Mental health and wellbeing strategy

Strategy laying out our approach to improving mental health for everyone in Scotland.

5. Definitions

We have taken views and contributions from our stakeholders to arrive at a set of working definitions. The various terms associated with mental health are often used interchangeably.

This document uses the following definitions:

Mental health is a part of our overall health, alongside our physical health. It is what we experience every day, and like physical health, it ebbs and flows daily. Good mental health means we can realise our full potential and feel safe and secure. It also means we thrive in everyday life.

Mental wellbeing is our internal positive view that we are coping well psychologically with the everyday stresses of life and can work productively and fruitfully. We feel happy and live our lives the way we choose.

Mental illness is a health condition that affects emotions, thinking and behaviour, which substantially interferes with or limits our life. If left untreated, mental illnesses can significantly impact daily living, including our ability to work, care for family, and relate and interact with others.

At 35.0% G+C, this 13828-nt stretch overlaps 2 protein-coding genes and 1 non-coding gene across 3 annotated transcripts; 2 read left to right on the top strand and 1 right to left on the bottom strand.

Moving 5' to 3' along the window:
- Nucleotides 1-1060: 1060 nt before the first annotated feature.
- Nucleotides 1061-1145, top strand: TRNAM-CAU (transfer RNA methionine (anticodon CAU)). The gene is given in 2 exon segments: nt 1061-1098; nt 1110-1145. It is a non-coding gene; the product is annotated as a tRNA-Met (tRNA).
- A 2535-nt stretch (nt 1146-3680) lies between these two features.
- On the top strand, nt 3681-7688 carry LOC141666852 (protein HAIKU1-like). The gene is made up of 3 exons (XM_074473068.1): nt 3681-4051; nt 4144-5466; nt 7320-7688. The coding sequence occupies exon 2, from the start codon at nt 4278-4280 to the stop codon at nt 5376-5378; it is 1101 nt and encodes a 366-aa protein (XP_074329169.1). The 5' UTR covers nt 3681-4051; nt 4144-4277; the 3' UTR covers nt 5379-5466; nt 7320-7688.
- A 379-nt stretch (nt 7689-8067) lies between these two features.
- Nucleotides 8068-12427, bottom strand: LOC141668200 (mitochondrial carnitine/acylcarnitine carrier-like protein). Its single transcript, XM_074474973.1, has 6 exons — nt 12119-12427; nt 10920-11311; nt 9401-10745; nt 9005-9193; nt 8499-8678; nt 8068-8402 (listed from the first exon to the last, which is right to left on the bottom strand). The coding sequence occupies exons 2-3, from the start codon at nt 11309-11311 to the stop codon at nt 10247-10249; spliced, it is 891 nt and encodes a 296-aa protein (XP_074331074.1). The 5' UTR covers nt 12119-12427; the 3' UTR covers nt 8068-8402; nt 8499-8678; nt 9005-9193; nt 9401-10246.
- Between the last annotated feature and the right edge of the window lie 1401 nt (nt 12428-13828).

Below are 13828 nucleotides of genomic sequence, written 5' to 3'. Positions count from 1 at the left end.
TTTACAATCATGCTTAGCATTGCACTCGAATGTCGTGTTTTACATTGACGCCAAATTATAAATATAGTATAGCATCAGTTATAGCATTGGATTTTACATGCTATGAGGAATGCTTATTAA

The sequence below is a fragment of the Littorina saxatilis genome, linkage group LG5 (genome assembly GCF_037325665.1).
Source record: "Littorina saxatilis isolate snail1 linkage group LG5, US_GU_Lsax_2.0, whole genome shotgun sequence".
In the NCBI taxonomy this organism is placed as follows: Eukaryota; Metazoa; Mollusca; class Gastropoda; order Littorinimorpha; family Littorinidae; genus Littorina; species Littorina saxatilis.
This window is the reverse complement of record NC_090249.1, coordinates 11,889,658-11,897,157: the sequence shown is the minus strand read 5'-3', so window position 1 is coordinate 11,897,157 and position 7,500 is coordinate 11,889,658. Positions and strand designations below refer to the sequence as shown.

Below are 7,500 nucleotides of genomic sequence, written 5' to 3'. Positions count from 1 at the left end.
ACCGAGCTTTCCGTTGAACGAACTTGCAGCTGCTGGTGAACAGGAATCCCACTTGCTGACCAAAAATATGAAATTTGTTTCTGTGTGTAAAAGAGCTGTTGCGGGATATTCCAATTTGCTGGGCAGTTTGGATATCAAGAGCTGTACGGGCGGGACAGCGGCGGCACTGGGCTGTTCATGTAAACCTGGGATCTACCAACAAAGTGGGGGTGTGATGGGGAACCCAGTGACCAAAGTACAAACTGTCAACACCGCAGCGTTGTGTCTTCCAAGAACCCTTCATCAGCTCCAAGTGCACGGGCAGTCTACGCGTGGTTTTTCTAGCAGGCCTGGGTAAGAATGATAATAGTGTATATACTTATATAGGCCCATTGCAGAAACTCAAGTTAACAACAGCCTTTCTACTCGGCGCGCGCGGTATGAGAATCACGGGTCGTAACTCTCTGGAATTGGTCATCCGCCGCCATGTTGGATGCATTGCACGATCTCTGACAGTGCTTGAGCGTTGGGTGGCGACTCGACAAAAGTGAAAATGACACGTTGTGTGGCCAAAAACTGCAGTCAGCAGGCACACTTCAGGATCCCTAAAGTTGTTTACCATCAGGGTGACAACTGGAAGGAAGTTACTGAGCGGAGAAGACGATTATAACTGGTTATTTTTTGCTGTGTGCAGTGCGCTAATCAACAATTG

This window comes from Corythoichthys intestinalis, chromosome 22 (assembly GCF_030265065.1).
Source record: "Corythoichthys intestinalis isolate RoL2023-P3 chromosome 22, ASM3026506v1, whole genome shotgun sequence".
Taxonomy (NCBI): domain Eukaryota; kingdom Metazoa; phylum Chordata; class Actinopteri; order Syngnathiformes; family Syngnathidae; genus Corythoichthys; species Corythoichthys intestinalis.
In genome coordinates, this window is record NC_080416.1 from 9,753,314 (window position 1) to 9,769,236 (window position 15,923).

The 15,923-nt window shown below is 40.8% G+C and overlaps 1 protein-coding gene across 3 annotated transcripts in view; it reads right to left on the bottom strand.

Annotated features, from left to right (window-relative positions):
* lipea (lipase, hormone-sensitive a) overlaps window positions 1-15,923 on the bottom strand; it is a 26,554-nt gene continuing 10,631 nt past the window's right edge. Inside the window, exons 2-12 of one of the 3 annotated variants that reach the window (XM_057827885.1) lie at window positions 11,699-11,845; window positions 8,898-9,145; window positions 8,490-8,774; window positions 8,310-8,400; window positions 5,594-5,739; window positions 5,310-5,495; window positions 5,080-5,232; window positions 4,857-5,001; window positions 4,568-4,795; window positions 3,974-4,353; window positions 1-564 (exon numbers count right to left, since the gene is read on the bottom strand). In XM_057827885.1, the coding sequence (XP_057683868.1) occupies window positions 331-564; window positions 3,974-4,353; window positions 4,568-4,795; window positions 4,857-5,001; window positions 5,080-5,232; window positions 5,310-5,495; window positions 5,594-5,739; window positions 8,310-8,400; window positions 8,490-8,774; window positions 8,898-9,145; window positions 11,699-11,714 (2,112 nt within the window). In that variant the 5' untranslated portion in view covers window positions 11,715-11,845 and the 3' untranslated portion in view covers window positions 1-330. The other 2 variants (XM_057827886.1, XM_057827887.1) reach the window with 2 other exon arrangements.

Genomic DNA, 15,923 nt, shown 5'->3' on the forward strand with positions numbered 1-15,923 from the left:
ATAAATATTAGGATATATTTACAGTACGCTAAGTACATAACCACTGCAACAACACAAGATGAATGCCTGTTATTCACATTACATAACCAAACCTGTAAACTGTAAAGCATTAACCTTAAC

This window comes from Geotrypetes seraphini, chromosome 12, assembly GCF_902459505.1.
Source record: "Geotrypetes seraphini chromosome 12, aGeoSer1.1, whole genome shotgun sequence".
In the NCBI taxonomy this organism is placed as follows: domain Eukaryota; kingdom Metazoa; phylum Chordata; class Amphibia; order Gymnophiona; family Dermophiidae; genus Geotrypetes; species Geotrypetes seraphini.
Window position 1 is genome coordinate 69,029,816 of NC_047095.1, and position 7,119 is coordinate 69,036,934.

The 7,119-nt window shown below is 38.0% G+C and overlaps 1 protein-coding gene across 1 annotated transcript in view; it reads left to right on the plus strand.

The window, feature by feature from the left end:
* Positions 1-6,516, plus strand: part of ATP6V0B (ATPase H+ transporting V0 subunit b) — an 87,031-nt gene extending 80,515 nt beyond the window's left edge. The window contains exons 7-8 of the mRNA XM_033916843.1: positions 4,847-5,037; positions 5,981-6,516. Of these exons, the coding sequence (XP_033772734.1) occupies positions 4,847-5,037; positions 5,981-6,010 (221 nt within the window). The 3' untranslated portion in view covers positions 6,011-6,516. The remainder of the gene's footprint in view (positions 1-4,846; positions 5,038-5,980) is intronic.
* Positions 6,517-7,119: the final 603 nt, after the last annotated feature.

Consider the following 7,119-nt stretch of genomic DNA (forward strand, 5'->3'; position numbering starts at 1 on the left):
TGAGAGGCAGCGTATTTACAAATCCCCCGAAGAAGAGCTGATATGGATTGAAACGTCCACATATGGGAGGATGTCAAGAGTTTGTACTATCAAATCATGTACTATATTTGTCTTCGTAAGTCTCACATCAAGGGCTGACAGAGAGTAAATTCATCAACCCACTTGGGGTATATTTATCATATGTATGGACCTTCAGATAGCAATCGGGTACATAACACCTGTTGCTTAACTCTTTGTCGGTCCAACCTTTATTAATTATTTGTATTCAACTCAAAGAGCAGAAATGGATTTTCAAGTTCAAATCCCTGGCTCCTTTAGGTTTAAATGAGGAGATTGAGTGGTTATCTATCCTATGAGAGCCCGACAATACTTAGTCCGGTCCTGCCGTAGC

Mental illness is a term used to cover several conditions (e.g. depression, post-traumatic stress disorder, schizophrenia) with different symptoms and impacts for varying lengths of time for each person. Mental illnesses can range from mild through to severe illnesses that can be lifelong.

Mental wellbeing, mental health and mental illness are linked to a combination of factors covering biology (e.g. genetics, health and neurodiversity), psychology (e.g. thoughts, emotions and beliefs) and social factors (e.g. culture, poverty and discrimination). These three areas combine with a person's life experiences to impact our state of mind. This impact varies over time, does not progress in a straight line and is specific to an individual.



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